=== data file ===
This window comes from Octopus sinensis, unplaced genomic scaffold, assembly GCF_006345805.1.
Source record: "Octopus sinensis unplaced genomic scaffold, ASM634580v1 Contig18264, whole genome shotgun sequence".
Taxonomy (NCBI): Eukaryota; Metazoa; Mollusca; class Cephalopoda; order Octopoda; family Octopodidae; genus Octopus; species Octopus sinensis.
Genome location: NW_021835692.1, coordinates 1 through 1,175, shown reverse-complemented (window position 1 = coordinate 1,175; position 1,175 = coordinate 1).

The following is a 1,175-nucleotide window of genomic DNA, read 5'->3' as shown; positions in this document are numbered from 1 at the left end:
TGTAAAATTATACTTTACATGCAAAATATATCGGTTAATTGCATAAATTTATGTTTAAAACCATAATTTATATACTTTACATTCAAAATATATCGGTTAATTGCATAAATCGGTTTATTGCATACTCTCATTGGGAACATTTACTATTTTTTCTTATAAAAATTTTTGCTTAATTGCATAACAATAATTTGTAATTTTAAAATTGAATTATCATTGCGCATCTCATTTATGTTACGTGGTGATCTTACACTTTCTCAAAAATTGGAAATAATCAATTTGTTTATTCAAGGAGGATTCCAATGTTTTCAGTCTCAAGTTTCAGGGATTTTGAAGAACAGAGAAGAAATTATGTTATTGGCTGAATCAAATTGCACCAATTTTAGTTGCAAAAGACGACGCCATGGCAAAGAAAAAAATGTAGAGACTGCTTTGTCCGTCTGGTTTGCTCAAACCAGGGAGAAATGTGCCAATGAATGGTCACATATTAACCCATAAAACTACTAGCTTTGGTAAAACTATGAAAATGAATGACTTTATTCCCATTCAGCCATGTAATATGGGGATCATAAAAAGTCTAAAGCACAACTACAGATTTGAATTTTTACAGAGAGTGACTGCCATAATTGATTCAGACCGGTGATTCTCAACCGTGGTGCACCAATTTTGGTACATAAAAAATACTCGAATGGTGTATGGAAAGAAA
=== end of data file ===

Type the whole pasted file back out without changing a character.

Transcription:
This window comes from Octopus sinensis, unplaced genomic scaffold, assembly GCF_006345805.1.
Source record: "Octopus sinensis unplaced genomic scaffold, ASM634580v1 Contig18264, whole genome shotgun sequence".
Taxonomy (NCBI): Eukaryota; Metazoa; Mollusca; class Cephalopoda; order Octopoda; family Octopodidae; genus Octopus; species Octopus sinensis.
Genome location: NW_021835692.1, coordinates 1 through 1,175, shown reverse-complemented (window position 1 = coordinate 1,175; position 1,175 = coordinate 1).

The following is a 1,175-nucleotide window of genomic DNA, read 5'->3' as shown; positions in this document are numbered from 1 at the left end:
TGTAAAATTATACTTTACATGCAAAATATATCGGTTAATTGCATAAATTTATGTTTAAAACCATAATTTATATACTTTACATTCAAAATATATCGGTTAATTGCATAAATCGGTTTATTGCATACTCTCATTGGGAACATTTACTATTTTTTCTTATAAAAATTTTTGCTTAATTGCATAACAATAATTTGTAATTTTAAAATTGAATTATCATTGCGCATCTCATTTATGTTACGTGGTGATCTTACACTTTCTCAAAAATTGGAAATAATCAATTTGTTTATTCAAGGAGGATTCCAATGTTTTCAGTCTCAAGTTTCAGGGATTTTGAAGAACAGAGAAGAAATTATGTTATTGGCTGAATCAAATTGCACCAATTTTAGTTGCAAAAGACGACGCCATGGCAAAGAAAAAAATGTAGAGACTGCTTTGTCCGTCTGGTTTGCTCAAACCAGGGAGAAATGTGCCAATGAATGGTCACATATTAACCCATAAAACTACTAGCTTTGGTAAAACTATGAAAATGAATGACTTTATTCCCATTCAGCCATGTAATATGGGGATCATAAAAAGTCTAAAGCACAACTACAGATTTGAATTTTTACAGAGAGTGACTGCCATAATTGATTCAGACCGGTGATTCTCAACCGTGGTGCACCAATTTTGGTACATAAAAAATACTCGAATGGTGTATGGAAAGAAA